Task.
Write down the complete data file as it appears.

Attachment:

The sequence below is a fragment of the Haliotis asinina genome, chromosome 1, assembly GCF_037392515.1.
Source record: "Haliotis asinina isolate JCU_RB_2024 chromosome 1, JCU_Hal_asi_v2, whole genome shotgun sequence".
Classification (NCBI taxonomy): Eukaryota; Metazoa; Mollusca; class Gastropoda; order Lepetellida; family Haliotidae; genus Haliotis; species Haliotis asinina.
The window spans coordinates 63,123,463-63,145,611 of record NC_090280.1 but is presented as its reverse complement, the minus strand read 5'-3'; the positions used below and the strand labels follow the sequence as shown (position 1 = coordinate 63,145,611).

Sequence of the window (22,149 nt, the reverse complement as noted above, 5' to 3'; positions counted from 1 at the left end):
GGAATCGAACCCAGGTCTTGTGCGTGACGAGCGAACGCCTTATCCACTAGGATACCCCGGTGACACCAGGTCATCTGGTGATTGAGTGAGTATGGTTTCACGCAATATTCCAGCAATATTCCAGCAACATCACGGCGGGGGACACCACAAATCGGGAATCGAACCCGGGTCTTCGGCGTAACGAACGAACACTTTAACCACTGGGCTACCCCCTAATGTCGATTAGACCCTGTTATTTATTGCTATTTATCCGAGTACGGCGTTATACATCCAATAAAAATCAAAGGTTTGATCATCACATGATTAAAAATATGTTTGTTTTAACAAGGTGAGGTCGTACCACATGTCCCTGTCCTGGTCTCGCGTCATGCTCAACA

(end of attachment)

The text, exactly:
The sequence below is a fragment of the Haliotis asinina genome, chromosome 1, assembly GCF_037392515.1.
Source record: "Haliotis asinina isolate JCU_RB_2024 chromosome 1, JCU_Hal_asi_v2, whole genome shotgun sequence".
Classification (NCBI taxonomy): Eukaryota; Metazoa; Mollusca; class Gastropoda; order Lepetellida; family Haliotidae; genus Haliotis; species Haliotis asinina.
The window spans coordinates 63,123,463-63,145,611 of record NC_090280.1 but is presented as its reverse complement, the minus strand read 5'-3'; the positions used below and the strand labels follow the sequence as shown (position 1 = coordinate 63,145,611).

Sequence of the window (22,149 nt, the reverse complement as noted above, 5' to 3'; positions counted from 1 at the left end):
GGAATCGAACCCAGGTCTTGTGCGTGACGAGCGAACGCCTTATCCACTAGGATACCCCGGTGACACCAGGTCATCTGGTGATTGAGTGAGTATGGTTTCACGCAATATTCCAGCAATATTCCAGCAACATCACGGCGGGGGACACCACAAATCGGGAATCGAACCCGGGTCTTCGGCGTAACGAACGAACACTTTAACCACTGGGCTACCCCCTAATGTCGATTAGACCCTGTTATTTATTGCTATTTATCCGAGTACGGCGTTATACATCCAATAAAAATCAAAGGTTTGATCATCACATGATTAAAAATATGTTTGTTTTAACAAGGTGAGGTCGTACCACATGTCCCTGTCCTGGTCTCGCGTCATGCTCAACA